Obsolete before ROI

CTALK - Cito Beltran (The Philippine Star) - January 11, 2021 - 12:00am

Science and technology might drive the current gold standard for testing COVID-19 obsolete before its time. That is if vested interests and invested authorities don’t have their way and block or deny entry for newer testing methods and technology into the country. In case you haven’t heard, a couple of companies in Israel and the United States have developed a faster, less invasive and cheaper way of testing for the COVID-19 virus by testing saliva specimens from patients. The three advantages I mentioned makes the saliva test kit a home run and practical option but there is a fourth and all important requirement: the saliva test must be as accurate or more accurate than the RT-PCR test that almost all hospitals and LGUs now use and require.

So far all the previous contenders that competed against the RT-PCR test, namely the Rapid Test and the Anti-Gen test, have fallen short in terms of percentage of accuracy and false-positives or vice versa. An even more practical concern is that if the saliva test actually passes and levels up to the accuracy and reliability of the RT-PCR test, can the national and local governments afford to shut down all the multimillion-peso laboratories if the public decides to turn to a test that is estimated to be as low as one-fifth the price of RT-PCR? Chances are the government can’t and won’t allow it to happen because getting back their Return On Investment or ROI won’t happen for several years. It is bad enough that the need for such tests might or will become obsolete in two years, which is a safe estimate for when the different COVID-19 vaccines really and truly reach our shores and get into our bodies. But if the saliva test passes the FDA requirements, I’m sure a number of local executives and hospital board members will be scratching their heads on how to re-engineer and repurpose those RT-PCR laboratories.

Yes, it might seem such a waste to end up having to close those laboratories or shelving the RT-PCR equipment sooner or later, but then again they would have served their purpose if the new, cheaper and safer tests come in. At the end of the day, the need and the objective was to test people in order to safeguard public health and protect all Filipinos regardless of the cost. The taxpayers paid the price and I can confidently say we got our money’s worth. Now, if we could only get our hands on real COVID-19 vaccines in the Philippines, that would really be protecting Filipinos!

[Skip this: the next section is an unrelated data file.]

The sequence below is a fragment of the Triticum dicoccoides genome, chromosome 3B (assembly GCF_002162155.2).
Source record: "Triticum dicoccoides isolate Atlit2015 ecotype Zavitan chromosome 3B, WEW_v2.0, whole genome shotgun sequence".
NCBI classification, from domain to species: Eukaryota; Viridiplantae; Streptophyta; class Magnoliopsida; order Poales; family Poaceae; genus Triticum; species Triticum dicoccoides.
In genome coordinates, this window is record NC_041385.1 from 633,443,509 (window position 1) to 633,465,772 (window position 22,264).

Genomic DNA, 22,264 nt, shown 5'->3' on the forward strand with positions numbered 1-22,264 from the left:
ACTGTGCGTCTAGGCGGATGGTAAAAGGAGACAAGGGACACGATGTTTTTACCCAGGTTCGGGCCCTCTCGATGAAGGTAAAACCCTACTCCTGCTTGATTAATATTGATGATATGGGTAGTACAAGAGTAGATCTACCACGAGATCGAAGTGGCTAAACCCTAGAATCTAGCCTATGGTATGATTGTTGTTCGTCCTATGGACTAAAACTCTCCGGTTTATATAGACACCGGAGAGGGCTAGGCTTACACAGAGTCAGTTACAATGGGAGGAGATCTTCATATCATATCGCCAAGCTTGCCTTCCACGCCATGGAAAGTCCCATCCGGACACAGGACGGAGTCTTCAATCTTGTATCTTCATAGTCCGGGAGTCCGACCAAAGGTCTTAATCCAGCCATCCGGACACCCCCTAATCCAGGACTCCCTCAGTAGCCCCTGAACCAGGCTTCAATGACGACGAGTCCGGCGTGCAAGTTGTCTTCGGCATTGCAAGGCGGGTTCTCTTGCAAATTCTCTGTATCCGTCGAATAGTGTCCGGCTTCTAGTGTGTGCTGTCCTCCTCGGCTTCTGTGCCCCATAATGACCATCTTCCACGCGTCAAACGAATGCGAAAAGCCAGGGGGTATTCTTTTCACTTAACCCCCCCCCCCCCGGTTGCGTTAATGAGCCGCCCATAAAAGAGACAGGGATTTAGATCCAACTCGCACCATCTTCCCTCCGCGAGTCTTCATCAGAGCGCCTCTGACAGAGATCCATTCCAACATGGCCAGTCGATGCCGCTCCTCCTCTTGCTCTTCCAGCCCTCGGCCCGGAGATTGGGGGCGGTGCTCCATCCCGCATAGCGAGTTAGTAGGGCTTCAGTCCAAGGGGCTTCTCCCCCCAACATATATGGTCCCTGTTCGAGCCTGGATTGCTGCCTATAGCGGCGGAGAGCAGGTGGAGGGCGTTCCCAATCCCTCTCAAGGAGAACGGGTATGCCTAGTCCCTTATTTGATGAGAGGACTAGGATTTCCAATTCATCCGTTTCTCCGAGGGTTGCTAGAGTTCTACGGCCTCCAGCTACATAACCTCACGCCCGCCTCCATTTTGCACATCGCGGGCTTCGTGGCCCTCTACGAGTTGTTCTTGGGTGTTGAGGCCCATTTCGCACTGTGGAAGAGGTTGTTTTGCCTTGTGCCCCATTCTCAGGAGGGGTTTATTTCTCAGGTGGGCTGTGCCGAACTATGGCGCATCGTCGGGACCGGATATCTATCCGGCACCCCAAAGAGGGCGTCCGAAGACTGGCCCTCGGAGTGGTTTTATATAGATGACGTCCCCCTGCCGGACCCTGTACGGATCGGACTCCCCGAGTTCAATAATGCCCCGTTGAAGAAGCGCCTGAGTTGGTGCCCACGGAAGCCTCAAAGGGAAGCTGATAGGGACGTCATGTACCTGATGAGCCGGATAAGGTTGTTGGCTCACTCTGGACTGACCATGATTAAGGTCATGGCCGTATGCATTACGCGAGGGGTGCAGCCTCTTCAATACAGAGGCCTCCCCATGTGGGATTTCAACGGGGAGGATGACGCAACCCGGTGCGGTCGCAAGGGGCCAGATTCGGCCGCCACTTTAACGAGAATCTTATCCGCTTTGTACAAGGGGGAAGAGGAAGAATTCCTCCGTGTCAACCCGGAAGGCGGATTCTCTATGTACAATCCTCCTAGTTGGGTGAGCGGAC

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After my sad and unfortunate experience with ASF and having to depopulate our backyard piggery, I have been receiving visits from representatives and veterinarians from the Department of Agriculture (Region IV) as well as the City Veterinarian’s Office of Lipa City, Batangas. The city vet came by to complete the documentation and application for indemnification for the pigs we had to depopulate in order to contain the ASF while the Agriculture officials, most of whom were Lipa residents, visited last Saturday to offer alternative livestock for livelihood such as a cow, or native chickens, or goats and when the time is right, “sentinel pigs” or sacrificial test pigs to determine if the ASF virus has disappeared or remains malingering in the farm. I appreciated the visit because it gave me an open window to learn first hand what the Department of Agriculture does for backyard raisers who lose their main source of income. Although I’ve heard and been told about these assistance, being offered the same makes it all very real.

I of course declined the offer because the pain is still very fresh and since there are many far more deserving and needy individuals who can really benefit from such an assistance program. Those sitting comfortably in the shade might be tempted to mock and ridicule the attempt of government to help, but mind you, if you are a poor individual who had to save or borrow money to put up a small piggery of three to four sows and ASF wipes you out totally, getting back on your feet is not easy. I have read the email of a number of fellow raisers who had far more pigs than I had, and even took out loans and now they are flat broke and still servicing their loans. Perhaps what the Department of Agriculture should focus on is a very well thought out national education campaign about ASF so people will know the facts from the Fake News, then the top officials at the Central Office of the DA should work out how they could set up a program like an insurance policy for all remaining commercial hog farms so that they too can get indemnification if their farms get hit by ASF.

While the DA helps out small backyard farmers, it is unfair to simply leave commercial farms on their own. It is bad enough to lose hundreds to thousands of pigs in one week, be left with hundreds of bags of feeds you can’t use, be left with hundreds of square meters of buildings or pens and be flat broke! Commercial farms supply the public demand for pork, employ thousands of farm workers, provide business for feed manufacturers, animal drug companies, electric and water companies as well as business tax for LGUs. Sadly, when many of them got shut down and lost their business, the only thing they got was instructions on how to bury their depopulated livestock. The DA and Congress need to recognize the contributions of both small and commercial establishments and treat them equally. For one thing the Philippine Crop Insurance needs looking into, because most people have no idea what they are about and what assistance or insurance they can give to livestock raisers and not just rice farmers.

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E-mail: utalk2ctalk@gmail.com

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